Enterprise IT is Woefully Unprepared for Adoption of Consumer Tech

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RSA a security division of EMC released two new studies that show an increase in the use of consumer technologies within the enterprise. The reports show how consumer technology is having an increased impact in the enterprise and how IT strategies are being shaped due to the proliferation of devices such as iPad, iPhone and related mobile devices.

The first study is a survey conducted by IDG Research shows the deep impact of consumer grade technology in the enterprise while the second report from the RSA security for business innovative council shows how IT controls are falling apart due to user-driven IT demands which takes device implementation decisions out of the hands of IT executives.

“The trend toward leveraging non-corporate-controlled assets and using social media for accessing and distributing information is inevitable,” said Security for Business Innovation Council member David Kent, Vice President, Global Risk and Business Resources, Genzyme. “It would be a mistake for any company to put its head in the sand or to dig in its heels; because the tide will be working against you. It would be much better to recognize it and then create the parameters to make it work for you.”

The IDG report surveyed 400 security and IT decision makers and shows that the enterprise is adopting consumer devices due to increased involvement of the end user playing an increased role in the IT purchase decision. Here are some key statistics and findings from the report:

76% of security and IT leaders believe user influence on device and application purchase decisions within the enterprise is on the rise.

While the majority of decisions about older technologies such as desktops and laptops are still made by IT, this dynamic shifts when it comes to newer consumer technologies:

More than 60% of respondents report that users have some input regarding the types of smartphones purchased, with 20 percent reporting that they let users decide.

52% of organizations allow users to provide input on or make decisions about netbooks while 50 percent involve users in tablet decisions.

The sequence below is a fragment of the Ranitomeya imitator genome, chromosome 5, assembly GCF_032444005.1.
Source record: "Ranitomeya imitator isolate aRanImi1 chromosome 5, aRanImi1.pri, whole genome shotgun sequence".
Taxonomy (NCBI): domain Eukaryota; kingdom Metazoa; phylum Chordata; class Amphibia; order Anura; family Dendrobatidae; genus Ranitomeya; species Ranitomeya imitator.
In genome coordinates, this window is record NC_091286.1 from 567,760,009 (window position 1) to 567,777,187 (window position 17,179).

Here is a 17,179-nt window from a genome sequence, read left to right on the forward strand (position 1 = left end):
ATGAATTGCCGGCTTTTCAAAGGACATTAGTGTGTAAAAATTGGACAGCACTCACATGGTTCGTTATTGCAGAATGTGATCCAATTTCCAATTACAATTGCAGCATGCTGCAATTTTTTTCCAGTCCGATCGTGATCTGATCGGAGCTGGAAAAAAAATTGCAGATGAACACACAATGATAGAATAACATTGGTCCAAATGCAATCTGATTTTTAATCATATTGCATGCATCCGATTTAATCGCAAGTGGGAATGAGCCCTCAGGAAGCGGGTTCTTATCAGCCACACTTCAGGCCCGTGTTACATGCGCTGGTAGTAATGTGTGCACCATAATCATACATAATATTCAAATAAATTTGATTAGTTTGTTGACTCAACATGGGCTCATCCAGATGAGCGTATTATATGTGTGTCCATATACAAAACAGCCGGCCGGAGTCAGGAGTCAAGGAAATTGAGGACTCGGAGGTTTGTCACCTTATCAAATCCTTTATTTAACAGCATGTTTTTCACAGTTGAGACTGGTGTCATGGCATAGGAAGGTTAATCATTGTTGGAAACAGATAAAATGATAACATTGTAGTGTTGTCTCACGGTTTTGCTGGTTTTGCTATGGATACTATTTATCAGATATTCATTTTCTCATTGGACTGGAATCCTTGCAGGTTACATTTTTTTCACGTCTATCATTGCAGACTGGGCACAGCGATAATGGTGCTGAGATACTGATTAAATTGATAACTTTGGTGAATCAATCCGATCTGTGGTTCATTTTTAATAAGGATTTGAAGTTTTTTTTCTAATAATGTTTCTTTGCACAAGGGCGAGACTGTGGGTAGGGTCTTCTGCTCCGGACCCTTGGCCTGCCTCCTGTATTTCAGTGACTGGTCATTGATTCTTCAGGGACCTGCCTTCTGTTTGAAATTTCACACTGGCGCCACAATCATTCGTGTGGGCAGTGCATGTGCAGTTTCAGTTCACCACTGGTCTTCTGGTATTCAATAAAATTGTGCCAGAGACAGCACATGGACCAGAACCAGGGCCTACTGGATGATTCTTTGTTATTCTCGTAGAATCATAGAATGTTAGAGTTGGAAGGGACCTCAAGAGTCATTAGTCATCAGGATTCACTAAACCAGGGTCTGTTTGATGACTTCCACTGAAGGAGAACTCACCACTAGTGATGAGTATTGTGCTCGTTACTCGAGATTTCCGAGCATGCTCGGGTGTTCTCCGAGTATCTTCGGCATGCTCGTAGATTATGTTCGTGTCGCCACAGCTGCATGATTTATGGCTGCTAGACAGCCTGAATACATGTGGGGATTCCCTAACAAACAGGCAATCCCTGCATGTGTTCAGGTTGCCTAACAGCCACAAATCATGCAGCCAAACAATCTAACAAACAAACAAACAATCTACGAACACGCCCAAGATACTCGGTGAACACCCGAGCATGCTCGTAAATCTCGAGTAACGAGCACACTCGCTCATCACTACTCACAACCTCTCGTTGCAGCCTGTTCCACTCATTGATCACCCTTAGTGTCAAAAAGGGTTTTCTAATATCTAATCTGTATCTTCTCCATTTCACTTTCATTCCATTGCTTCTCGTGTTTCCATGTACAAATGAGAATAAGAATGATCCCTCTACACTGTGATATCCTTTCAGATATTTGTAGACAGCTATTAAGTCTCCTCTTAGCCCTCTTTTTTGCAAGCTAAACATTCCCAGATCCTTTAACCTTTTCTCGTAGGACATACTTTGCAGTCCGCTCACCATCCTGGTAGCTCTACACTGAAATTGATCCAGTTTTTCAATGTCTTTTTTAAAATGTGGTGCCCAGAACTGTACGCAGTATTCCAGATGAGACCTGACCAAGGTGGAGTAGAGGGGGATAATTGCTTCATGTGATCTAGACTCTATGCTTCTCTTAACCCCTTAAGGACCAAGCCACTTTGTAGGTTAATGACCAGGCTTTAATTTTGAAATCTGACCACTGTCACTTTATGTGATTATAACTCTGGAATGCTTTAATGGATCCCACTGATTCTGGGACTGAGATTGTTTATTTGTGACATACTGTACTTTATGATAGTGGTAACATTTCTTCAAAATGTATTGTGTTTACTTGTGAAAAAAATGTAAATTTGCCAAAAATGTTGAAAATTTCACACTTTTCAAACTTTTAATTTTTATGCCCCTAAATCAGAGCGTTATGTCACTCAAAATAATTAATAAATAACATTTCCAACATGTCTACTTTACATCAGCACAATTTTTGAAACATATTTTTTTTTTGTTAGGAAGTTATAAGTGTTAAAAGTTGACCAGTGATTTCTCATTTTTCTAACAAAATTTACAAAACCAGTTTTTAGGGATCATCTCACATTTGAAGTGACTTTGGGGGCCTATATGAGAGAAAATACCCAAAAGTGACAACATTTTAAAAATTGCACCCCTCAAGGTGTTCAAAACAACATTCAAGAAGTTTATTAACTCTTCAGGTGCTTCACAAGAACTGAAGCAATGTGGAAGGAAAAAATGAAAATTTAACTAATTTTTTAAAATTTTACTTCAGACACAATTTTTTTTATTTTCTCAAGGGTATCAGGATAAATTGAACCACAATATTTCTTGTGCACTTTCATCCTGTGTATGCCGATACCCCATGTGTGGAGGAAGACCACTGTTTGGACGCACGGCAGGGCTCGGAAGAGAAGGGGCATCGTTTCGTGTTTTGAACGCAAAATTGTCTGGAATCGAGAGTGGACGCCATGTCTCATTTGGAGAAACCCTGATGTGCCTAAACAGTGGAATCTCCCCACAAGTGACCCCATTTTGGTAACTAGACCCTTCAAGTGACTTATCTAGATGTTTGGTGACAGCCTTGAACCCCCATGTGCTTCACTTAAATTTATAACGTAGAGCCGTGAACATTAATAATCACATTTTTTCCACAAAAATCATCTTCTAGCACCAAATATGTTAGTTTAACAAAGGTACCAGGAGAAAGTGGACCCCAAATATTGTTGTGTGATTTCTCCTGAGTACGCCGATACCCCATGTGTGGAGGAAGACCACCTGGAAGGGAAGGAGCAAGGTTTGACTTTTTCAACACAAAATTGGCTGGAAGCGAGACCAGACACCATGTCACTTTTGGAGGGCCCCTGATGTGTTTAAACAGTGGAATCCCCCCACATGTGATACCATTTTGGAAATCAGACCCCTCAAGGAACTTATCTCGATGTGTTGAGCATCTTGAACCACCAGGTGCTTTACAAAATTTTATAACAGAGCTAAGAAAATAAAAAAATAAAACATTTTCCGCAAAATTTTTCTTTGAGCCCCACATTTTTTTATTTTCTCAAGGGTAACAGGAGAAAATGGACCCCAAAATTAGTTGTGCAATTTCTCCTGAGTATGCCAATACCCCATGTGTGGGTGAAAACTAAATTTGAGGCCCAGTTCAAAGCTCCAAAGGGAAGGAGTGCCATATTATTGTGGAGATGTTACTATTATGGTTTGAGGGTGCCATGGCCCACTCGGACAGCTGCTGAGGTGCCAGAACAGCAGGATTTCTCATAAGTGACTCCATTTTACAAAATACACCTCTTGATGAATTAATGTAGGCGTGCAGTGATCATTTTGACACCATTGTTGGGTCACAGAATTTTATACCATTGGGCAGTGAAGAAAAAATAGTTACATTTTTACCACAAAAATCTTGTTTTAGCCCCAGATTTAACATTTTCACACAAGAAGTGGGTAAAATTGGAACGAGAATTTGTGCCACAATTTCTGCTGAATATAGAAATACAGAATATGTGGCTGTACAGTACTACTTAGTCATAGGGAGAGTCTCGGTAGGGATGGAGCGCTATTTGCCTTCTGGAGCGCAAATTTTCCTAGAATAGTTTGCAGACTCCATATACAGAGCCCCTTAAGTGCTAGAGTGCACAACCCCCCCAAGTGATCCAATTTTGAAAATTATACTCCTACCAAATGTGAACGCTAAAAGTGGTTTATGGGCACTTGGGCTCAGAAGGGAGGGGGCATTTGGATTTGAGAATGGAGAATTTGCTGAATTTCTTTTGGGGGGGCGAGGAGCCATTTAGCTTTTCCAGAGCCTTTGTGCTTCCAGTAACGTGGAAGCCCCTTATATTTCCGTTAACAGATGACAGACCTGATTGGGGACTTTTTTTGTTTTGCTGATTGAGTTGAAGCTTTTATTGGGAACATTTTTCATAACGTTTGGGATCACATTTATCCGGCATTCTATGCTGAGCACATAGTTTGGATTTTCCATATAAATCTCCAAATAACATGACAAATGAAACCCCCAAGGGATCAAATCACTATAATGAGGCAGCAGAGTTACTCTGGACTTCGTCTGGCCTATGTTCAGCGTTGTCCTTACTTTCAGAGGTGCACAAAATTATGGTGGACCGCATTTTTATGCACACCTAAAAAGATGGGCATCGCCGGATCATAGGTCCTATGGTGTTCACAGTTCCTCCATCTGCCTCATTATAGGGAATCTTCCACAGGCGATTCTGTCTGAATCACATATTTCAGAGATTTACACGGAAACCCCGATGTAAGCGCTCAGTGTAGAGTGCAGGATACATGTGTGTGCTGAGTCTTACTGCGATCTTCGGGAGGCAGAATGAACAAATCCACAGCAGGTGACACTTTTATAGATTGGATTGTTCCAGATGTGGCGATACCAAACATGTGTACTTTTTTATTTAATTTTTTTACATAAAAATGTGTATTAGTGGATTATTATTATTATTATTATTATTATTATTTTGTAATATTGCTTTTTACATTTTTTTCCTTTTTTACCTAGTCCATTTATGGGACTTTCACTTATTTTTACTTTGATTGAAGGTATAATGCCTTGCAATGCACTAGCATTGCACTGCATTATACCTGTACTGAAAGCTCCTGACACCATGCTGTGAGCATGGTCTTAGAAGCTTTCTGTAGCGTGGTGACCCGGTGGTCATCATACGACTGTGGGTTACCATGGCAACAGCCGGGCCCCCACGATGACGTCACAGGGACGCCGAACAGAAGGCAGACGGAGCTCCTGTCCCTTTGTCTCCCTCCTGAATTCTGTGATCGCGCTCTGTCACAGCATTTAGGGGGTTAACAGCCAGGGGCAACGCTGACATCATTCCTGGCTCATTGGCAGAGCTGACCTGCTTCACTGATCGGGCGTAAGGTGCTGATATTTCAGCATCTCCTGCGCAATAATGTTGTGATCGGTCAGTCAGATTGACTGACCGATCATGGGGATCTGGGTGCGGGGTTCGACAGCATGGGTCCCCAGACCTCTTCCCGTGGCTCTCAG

Even when it comes to desktops and laptops, users have input into purchasing decisions at 35 percent and 47 percent of companies,
respectively.

Just over one-quarter of the respondents report their companies currently allow employees to use their own personal computers or mobile devices for work purposes.

Though most companies have policies aimed at preventing or limiting the connection of personal devices to the corporate network, nearly 60% of respondents said that unauthorized connections to the corporate network still occur and 23 percent of the largest organizations surveyed have experienced a serious breach or incident because of a personal device on the corporate network.

More than 80% of companies now allow some form of access to social networking sites. Of those companies, 62 percent are already using it as a vehicle for external communication with customers and
partners.

The trend to enable users more access to consumer technologies is viewed in a positive light by most respondents. As many as 63 percent believe that using devices such as netbooks, tablets, smart phones and social media would increase productivity.

Many companies are not fully prepared to confront this trend from a security standpoint. Just 11 percent feel very confident that they have the right level of security in place to accommodate increased access to consumer devices and applications.

Only 22% of companies surveyed thoroughly calculate the risks associated with consumer technologies and applications before users begin using them for business purposes, 38 percent assess the risks in some cases, but have gaps in their strategies and up to 40% of those surveyed don’t calculate the risks at all.